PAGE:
We employ so many common expressions in our conversations, so many concepts that, at least to me, we seem to accept in an all too cavalier manner, as if none of it really matters. I see the possibility that it really does matter, and I hope there is someone somewhere who feels the same way. Let us strike up a conversation, and determine definitions together. Let us gather all our lambs into the pen and see which are mottled, ringstraked, or white.

One

While I began this writing with the word love, as an example, what actually prompted this was a curiosity for a Biblical expression used by Jesus, and that is what I would like to begin with in earnest. This is the expression: “straight and narrow”.

What is “straight and narrow”? Let's examine the full quote. “Enter ye in at the strait gate: for wide is the gate, and broad is the way, that leadeth to destruction, and many there be which go in thereat: Because strait is the gate, and narrow is the way, which leadeth unto life, and few there be that find it.” That is found in Matthew 7:13-14.

An inspection of the variant spelling is called for. We normally compare the spelling of 'straight', which is used elsewhere in scripture, and the spelling of 'strait', as used in this particular passage, only to conclude that it is just more of that unintelligible King James stuff. Our response to such things is to immediately move on. Yet, there is something about the spelling of strait that should cause us to do a double-take.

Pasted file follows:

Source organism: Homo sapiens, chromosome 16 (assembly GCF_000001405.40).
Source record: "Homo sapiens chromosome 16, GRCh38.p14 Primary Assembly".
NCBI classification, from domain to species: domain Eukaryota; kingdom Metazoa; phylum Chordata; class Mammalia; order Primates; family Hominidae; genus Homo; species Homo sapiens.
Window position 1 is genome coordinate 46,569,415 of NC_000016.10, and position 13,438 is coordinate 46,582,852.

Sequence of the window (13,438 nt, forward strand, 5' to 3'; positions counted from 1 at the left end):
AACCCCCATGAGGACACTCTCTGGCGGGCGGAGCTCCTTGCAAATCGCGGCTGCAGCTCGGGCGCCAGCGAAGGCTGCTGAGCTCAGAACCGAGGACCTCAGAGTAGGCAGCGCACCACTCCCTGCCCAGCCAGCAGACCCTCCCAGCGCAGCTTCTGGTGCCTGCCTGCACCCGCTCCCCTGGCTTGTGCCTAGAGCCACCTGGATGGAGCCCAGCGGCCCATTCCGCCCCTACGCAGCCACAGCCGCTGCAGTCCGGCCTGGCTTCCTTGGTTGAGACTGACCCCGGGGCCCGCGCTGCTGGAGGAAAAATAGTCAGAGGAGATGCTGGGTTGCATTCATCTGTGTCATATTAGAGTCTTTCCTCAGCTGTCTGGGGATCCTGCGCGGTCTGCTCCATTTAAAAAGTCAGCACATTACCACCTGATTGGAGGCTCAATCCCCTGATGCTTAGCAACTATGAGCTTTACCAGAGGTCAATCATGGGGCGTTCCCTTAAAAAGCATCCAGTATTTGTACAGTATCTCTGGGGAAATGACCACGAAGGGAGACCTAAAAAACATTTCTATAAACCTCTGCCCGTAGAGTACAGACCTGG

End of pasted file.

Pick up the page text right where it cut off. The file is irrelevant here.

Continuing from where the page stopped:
I went to Wikipedia for clarification, as I often do. What I discovered surprised me. A strait is a narrow channel of water that connects two larger bodies of water, and that separates two bodies of earth. Another word for strait is 'passage'. I came away with three concomitant concepts: 'water', 'connection', and 'passage'.

It may be that the gate we are urged to enter has much to do with water. At this point, it may be an easy step to include the washing rituals of the early temple as well as the baptism ritual of Christianity. Water may thus be easily seen as the connection that joins two larger bodies. Here, we must think of the water of life connecting life to life.

Another point of interest, here, is the alternate application of the word 'passage'. It is possible that the gate through which we may enter is, in actuality, a Biblical passage, perhaps one concerning ritual washing, or baptism.

Such matters require due inspection. Again – permit me to return later to this topic in particular. I think the direction of this writing demands a broader scope, one that includes the many expressions and concepts of scripture we normally move past without much thought. Words, terms, and expressions, that cry out for definition, must be gathered, sorted, and approached topically.

But then, how would one ultimately derive a definition? Should common usage of a word or expression be settled upon, one must surely agree that 'common usage' is a fleeting sprite. It changes from age to age. Indeed, within my own lifetime, I have seen 'common usage' vary. The word 'gay' used to mean 'happy' – but sub-cultural connotations have altered that. Likewise, the word 'ain't' – formerly resisted tooth and nail – has been included into the lexicon of common use.